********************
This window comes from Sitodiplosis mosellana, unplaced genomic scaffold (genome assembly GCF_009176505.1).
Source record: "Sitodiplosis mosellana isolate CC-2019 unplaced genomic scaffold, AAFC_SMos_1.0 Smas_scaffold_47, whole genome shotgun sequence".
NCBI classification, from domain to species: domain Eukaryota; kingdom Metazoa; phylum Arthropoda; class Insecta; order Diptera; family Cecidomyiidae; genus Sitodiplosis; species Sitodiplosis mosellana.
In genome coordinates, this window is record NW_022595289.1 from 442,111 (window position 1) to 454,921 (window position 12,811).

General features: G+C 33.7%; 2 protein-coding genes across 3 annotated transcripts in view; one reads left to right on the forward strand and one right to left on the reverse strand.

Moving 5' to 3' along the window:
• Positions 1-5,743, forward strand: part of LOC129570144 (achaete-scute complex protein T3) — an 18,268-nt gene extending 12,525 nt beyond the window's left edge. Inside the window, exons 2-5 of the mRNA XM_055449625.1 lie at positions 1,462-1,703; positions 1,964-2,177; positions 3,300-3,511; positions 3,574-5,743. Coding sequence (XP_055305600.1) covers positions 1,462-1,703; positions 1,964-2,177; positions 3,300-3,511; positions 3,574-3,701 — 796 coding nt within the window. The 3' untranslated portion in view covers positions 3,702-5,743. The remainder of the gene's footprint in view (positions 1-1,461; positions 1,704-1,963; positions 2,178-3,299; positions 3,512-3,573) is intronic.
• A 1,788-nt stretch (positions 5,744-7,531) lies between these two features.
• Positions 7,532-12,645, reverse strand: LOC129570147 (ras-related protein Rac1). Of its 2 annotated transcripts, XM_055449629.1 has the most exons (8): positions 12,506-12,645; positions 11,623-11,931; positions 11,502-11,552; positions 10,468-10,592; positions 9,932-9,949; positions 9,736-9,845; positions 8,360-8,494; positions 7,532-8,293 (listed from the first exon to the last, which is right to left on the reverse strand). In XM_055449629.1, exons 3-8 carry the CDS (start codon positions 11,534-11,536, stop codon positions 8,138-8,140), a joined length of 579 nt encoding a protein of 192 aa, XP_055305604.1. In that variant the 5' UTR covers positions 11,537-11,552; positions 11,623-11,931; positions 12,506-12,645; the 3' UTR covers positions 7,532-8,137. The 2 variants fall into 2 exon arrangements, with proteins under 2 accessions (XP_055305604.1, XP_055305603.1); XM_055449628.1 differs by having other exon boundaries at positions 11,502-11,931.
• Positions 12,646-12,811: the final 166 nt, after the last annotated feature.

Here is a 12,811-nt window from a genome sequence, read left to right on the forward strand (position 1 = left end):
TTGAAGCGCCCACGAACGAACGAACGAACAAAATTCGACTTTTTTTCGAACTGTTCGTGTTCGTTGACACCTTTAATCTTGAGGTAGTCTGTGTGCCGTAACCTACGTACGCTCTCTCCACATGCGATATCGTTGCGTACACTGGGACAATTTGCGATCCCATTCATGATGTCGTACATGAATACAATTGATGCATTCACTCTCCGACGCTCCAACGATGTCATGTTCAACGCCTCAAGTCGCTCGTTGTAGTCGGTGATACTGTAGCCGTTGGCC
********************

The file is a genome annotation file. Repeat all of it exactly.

This window comes from Sitodiplosis mosellana, unplaced genomic scaffold (genome assembly GCF_009176505.1).
Source record: "Sitodiplosis mosellana isolate CC-2019 unplaced genomic scaffold, AAFC_SMos_1.0 Smas_scaffold_47, whole genome shotgun sequence".
NCBI classification, from domain to species: domain Eukaryota; kingdom Metazoa; phylum Arthropoda; class Insecta; order Diptera; family Cecidomyiidae; genus Sitodiplosis; species Sitodiplosis mosellana.
In genome coordinates, this window is record NW_022595289.1 from 442,111 (window position 1) to 454,921 (window position 12,811).

General features: G+C 33.7%; 2 protein-coding genes across 3 annotated transcripts in view; one reads left to right on the forward strand and one right to left on the reverse strand.

Moving 5' to 3' along the window:
• Positions 1-5,743, forward strand: part of LOC129570144 (achaete-scute complex protein T3) — an 18,268-nt gene extending 12,525 nt beyond the window's left edge. Inside the window, exons 2-5 of the mRNA XM_055449625.1 lie at positions 1,462-1,703; positions 1,964-2,177; positions 3,300-3,511; positions 3,574-5,743. Coding sequence (XP_055305600.1) covers positions 1,462-1,703; positions 1,964-2,177; positions 3,300-3,511; positions 3,574-3,701 — 796 coding nt within the window. The 3' untranslated portion in view covers positions 3,702-5,743. The remainder of the gene's footprint in view (positions 1-1,461; positions 1,704-1,963; positions 2,178-3,299; positions 3,512-3,573) is intronic.
• A 1,788-nt stretch (positions 5,744-7,531) lies between these two features.
• Positions 7,532-12,645, reverse strand: LOC129570147 (ras-related protein Rac1). Of its 2 annotated transcripts, XM_055449629.1 has the most exons (8): positions 12,506-12,645; positions 11,623-11,931; positions 11,502-11,552; positions 10,468-10,592; positions 9,932-9,949; positions 9,736-9,845; positions 8,360-8,494; positions 7,532-8,293 (listed from the first exon to the last, which is right to left on the reverse strand). In XM_055449629.1, exons 3-8 carry the CDS (start codon positions 11,534-11,536, stop codon positions 8,138-8,140), a joined length of 579 nt encoding a protein of 192 aa, XP_055305604.1. In that variant the 5' UTR covers positions 11,537-11,552; positions 11,623-11,931; positions 12,506-12,645; the 3' UTR covers positions 7,532-8,137. The 2 variants fall into 2 exon arrangements, with proteins under 2 accessions (XP_055305604.1, XP_055305603.1); XM_055449628.1 differs by having other exon boundaries at positions 11,502-11,931.
• Positions 12,646-12,811: the final 166 nt, after the last annotated feature.

Here is a 12,811-nt window from a genome sequence, read left to right on the forward strand (position 1 = left end):
TTGAAGCGCCCACGAACGAACGAACGAACAAAATTCGACTTTTTTTCGAACTGTTCGTGTTCGTTGACACCTTTAATCTTGAGGTAGTCTGTGTGCCGTAACCTACGTACGCTCTCTCCACATGCGATATCGTTGCGTACACTGGGACAATTTGCGATCCCATTCATGATGTCGTACATGAATACAATTGATGCATTCACTCTCCGACGCTCCAACGATGTCATGTTCAACGCCTCAAGTCGCTCGTTGTAGTCGGTGATACTGTAGCCGTTGGCC